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Control Mechanisms And The Relationship Life Cycle: Implications For Safeguarding Specific Investments And Developing Commitment

Sandy D. Jap, Shankar Ganesan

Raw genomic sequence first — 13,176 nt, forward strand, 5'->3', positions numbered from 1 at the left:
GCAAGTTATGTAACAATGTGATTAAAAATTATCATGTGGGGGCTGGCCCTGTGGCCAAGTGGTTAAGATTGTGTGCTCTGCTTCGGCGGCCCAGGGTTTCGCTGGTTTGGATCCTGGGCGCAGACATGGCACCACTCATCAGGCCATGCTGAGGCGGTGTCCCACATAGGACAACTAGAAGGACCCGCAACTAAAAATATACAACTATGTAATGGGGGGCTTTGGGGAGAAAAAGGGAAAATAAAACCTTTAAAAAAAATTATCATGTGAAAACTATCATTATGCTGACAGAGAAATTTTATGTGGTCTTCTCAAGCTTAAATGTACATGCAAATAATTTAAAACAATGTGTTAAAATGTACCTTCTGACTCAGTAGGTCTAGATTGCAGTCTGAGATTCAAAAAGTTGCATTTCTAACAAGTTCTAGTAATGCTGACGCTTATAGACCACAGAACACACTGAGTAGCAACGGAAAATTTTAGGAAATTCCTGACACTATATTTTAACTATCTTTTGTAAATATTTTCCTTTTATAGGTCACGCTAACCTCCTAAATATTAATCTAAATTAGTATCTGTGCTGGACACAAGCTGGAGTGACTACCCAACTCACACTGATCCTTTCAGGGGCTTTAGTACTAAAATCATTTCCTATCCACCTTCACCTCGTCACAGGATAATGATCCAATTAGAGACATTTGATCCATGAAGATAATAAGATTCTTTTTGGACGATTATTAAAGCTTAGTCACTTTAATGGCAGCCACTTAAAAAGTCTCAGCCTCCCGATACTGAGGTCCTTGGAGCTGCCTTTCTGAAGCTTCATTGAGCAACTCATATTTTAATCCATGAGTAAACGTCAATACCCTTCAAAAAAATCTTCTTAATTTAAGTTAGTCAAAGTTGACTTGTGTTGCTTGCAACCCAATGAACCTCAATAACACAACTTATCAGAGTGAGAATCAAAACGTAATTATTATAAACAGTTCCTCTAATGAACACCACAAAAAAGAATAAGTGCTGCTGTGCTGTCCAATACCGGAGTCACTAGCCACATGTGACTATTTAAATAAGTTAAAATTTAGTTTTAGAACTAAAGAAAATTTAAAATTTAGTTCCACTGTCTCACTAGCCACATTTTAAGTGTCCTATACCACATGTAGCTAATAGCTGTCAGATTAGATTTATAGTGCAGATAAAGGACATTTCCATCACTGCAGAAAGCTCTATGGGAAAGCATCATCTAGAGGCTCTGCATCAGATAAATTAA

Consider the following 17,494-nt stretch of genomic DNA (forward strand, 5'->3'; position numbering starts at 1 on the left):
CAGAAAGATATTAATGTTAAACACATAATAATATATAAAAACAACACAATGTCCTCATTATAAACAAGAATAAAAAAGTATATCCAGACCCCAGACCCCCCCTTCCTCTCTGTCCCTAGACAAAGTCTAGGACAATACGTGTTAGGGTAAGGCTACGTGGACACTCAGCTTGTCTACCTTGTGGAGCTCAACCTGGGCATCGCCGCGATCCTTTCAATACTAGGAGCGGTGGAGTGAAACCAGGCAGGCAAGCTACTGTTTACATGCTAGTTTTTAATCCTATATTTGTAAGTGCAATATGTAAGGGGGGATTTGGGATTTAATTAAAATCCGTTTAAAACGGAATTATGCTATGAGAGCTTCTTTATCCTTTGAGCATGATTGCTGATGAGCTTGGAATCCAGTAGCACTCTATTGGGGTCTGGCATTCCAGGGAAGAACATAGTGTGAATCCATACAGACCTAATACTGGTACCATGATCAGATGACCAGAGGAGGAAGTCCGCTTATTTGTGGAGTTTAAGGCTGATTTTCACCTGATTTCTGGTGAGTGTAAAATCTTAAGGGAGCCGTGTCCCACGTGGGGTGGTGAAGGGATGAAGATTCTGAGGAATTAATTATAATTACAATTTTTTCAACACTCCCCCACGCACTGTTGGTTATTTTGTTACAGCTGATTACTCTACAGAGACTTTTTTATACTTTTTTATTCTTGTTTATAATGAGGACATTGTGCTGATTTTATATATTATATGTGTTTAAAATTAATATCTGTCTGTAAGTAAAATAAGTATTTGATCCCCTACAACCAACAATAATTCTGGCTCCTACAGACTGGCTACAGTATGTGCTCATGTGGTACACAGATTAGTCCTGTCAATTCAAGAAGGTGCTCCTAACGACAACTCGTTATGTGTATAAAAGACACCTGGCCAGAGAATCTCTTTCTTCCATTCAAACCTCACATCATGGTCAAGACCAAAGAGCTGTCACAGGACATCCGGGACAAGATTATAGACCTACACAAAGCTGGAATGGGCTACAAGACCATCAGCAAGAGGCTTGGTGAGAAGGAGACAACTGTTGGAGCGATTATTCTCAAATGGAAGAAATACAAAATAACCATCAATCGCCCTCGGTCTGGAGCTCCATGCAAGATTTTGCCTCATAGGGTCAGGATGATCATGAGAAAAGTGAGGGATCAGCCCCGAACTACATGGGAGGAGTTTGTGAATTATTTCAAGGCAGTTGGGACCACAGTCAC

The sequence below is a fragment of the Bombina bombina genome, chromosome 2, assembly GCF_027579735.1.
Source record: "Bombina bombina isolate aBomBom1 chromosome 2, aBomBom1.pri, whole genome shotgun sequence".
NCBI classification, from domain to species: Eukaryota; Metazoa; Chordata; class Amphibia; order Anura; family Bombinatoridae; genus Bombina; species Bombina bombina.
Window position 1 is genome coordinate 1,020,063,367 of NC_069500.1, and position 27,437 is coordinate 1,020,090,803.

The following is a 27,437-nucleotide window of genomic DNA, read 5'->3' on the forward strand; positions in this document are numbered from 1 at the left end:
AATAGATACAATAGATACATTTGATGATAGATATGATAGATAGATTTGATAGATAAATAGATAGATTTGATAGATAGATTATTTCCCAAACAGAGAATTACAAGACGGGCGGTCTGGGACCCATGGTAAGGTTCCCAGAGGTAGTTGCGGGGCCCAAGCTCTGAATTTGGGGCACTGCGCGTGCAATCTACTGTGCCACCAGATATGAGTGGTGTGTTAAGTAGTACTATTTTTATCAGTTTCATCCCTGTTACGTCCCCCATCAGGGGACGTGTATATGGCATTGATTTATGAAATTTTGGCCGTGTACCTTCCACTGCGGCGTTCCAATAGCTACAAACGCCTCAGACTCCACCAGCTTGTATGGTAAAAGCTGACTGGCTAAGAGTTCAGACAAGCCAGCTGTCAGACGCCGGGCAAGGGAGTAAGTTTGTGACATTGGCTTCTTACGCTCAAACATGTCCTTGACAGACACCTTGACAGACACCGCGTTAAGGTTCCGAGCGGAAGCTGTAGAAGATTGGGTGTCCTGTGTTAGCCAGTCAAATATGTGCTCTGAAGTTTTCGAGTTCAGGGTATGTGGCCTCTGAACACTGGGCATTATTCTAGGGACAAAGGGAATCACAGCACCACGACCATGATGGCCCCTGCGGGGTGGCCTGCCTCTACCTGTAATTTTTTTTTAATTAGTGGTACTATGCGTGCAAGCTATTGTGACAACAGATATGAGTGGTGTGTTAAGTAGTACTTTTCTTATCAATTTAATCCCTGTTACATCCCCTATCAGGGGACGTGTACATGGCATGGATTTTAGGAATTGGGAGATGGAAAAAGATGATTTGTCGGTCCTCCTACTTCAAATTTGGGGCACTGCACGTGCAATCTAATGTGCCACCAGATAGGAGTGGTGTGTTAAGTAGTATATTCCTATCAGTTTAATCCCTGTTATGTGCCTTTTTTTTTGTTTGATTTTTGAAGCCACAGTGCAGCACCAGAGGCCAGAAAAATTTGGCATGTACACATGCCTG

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Powerful suppliers often require retailers to make significant idiosyncratic investments to improve coordination between organizations and to enhance the supplier's presence in the end market. The authors examine how a retailer might better manage the hold-up potential of these transaction-specific investments (TSIs) through the use of three control mechanisms: supplier's TSIs, the development of relational norms, and the use of explicit contracts. Moreover, the authors consider the time-dependent nature of these mechanisms by observing their effects on commitment over the course of a relationship life cycle. The results indicate that (1) a retailer's TSIs have a negative effect on its perceptions of supplier commitment; (2) a supplier's TSIs and relational norms increase the retailer's perception of supplier commitment, whereas explicit contracts are associated with perceptions of lower supplier commitment; and (3) each of the three control mechanisms moderates the negative impact of retailer investments on perceptions of supplier commitment contingent on the relationship phase. Specifically, bilateral TSIs enhance commitment in the exploration phase and a positive effect during the decline phase. The results also indicate that the retailer's perceptions of supplier commitment are positively related to its evaluation of supplier performance and satisfaction and negatively related to conflict.